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  Publicity Stills of "Divergence"
(Courtesy from Shaw)

Genre: Drama/Thriller
Director: Benny Chan
Starring: Aaron Kwok, Ekin Cheng, Daniel Wu, Lee Sin-je, Gallen Lo, Ning Jing, Eric Tsang, Lau Shiu Ming, Yu Rong Guang, Jan Lamb
RunTime: 1 hr 50 mins
Released By: Shaw
Official Website: http://www.divergence.com.hk 

Rating: PG

Released Date: 28 April 2005


The son of shady tycoon YIU (Gallen Lo) has been kidnapped. YIU, long a target of investigations by the Commercial Crimes Bureau for suspected money-laundering activities, is increasingly desperate as he battles to search for his son and to fend off police investigations….

SUEN (Aaron Kwok) is a dedicated but ill-fated cop who can never get over his girlfriend’s sudden disappearance 10 years ago;

COKE (Daniel Wu) is a mysterious and ruthless assassin who breaks the “Code of Killers”, by probing into the details of a completed assignment;

TO (Ekin Cheng) is a renowned lawyer, who represents numerous notorious crime leaders including YIU, and always manage to acquit his clients from their charges.

Each of the three men SUEN, COKE and TO has distinct characteristics with almost no similarities. How will their paths intertwine and what will be the breaking point that will cause them to diverge?

Movie Review:

The audience these days will remember Director Benny Chan's entertaining action flicks such as "Gen X cop", "Who Am I?" and the superb "EU Strike Force". His name just fits the "action" label so well that not much people can actually recall that he started his career way back in the early nineties with movies liked "A Moment Of Romance" and "The Magic Crane". In fact, it was his directorial attachments to Jackie Chan's movies that make him rises to the top of the action genre. Fast-forward to recent years, Benny Chan seem to be shifting his gears, manoeuvring towards more human intensity action dramas, (the credible "Heroic Duo" and "New Police Story") instead of just pure shoot-outs a la Michael Bay's style popcorn action-packed movies.

Ivy Ho belongs to the new generation of filmmakers in Hong Kong, an accomplished scriptwriter whose scripts includes Peter Chan's remarkable "Comrades: Almost A Love Story" and drama such as "July Rhapsody" and Teddy Chan's "Accidental Spy".

In addition to a cast that could cause an overdose on the testosterone level, these three elements decide to converge and bring the audience "Divergence". A pretty much mixed bag of crime, suspense and romance. With an opening akin to a psychology thriller and followed by a typical shoot-out sequence, you know you are in for something native yet familiar "cuisine".

It has been a while since Aaron Kwok appears in the limelight and surprisingly he turns in a brilliant, mature performance here as a love-torn cop, Suen whose girlfriend has mysteriously disappeared ten years back. His inner struggle and despondency is greatly portrayed on-screen, well enough to earn a few tears from the female audience. Daniel Wu pretty much reprises his role in "New Police Story" as a psychotic assassin who had one of the coolest fight scene with Suen in the wet market, one of those rare action sequences in the movie that kept you glued to your seat and rooting for more. No additional points will be awarded for guessing which area Benny Chan is strong at. Gallen Lo who has since left TVB to carve a contract-free career has a superflous role as a tycoon who had triad-links. You can't help thinking he should be in another tv serial. Last but not least, Ekin Cheng's character, a lawyer who supposedly is the turning point of the whole plotline ended up as a side dish, a role that should have been a movie of it's own rather than being compelled to fit into the already cramped script.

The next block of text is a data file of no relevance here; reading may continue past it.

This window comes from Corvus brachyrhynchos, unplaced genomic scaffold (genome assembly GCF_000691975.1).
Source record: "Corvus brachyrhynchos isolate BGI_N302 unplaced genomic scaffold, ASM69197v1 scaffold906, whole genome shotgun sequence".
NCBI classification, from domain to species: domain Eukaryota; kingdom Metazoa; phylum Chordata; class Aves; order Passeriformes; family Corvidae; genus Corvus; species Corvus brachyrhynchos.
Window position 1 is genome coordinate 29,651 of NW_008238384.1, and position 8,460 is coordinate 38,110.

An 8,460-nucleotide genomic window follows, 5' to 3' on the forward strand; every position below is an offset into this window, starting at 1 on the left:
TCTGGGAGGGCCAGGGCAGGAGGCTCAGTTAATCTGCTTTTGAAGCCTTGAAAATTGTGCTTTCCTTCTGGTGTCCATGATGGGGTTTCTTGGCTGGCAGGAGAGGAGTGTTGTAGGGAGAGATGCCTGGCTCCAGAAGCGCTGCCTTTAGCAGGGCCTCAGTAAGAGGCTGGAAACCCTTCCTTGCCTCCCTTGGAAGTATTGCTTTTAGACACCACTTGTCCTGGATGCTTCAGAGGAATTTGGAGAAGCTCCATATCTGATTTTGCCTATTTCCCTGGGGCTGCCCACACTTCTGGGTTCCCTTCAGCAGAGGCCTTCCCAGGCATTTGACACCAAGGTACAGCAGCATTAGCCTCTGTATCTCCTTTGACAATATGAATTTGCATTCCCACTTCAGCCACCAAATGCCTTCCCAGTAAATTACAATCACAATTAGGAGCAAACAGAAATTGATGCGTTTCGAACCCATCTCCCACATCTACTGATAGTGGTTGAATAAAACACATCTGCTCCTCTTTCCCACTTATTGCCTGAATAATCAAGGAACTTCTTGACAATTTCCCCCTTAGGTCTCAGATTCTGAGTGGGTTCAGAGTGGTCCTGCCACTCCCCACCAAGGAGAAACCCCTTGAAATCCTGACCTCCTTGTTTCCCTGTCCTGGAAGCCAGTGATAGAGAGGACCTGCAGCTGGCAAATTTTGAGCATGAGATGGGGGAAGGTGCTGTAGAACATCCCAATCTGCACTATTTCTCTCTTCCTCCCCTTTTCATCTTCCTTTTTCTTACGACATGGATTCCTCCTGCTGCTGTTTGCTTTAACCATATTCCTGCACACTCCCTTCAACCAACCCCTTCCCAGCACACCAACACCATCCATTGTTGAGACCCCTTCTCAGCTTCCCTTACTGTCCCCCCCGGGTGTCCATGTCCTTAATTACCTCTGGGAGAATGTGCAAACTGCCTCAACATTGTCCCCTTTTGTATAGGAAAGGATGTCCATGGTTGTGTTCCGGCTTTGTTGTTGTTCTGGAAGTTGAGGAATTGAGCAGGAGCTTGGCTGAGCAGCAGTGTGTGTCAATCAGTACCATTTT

Eric Tsang who had a minor role as a cop in the "Missing Persons" department shines with his witty battering with Suen. It's a pity that the chinese translation had caused the original dialogues to lose much of the charm though.

Overall, "Divergence" is a classic case of "too many cooks spoiled the broth". Lots have been said but little and ambivalent details have been revealed. Smart audiences would have been able to guess the twist at the halfway mark. This time round, Ivy Ho's script is bogged down by numerous elements and clumsily assembled at the end. Occasionally, Michael Bay's style popcorn action-packed movies isn't that bad after all if you come to think of it.

Movie Rating:

Review by Linus Tee


. Kidnap (2007)

. Invisible Target (2007)

. Rob-B-Hood (2006)

. The Detective (2006)

. New Police Story (2004)

. Operation Undercover DVD (2006)

. Heavenly Mission DVD (2006)

. Playboy Cops DVD (2008)

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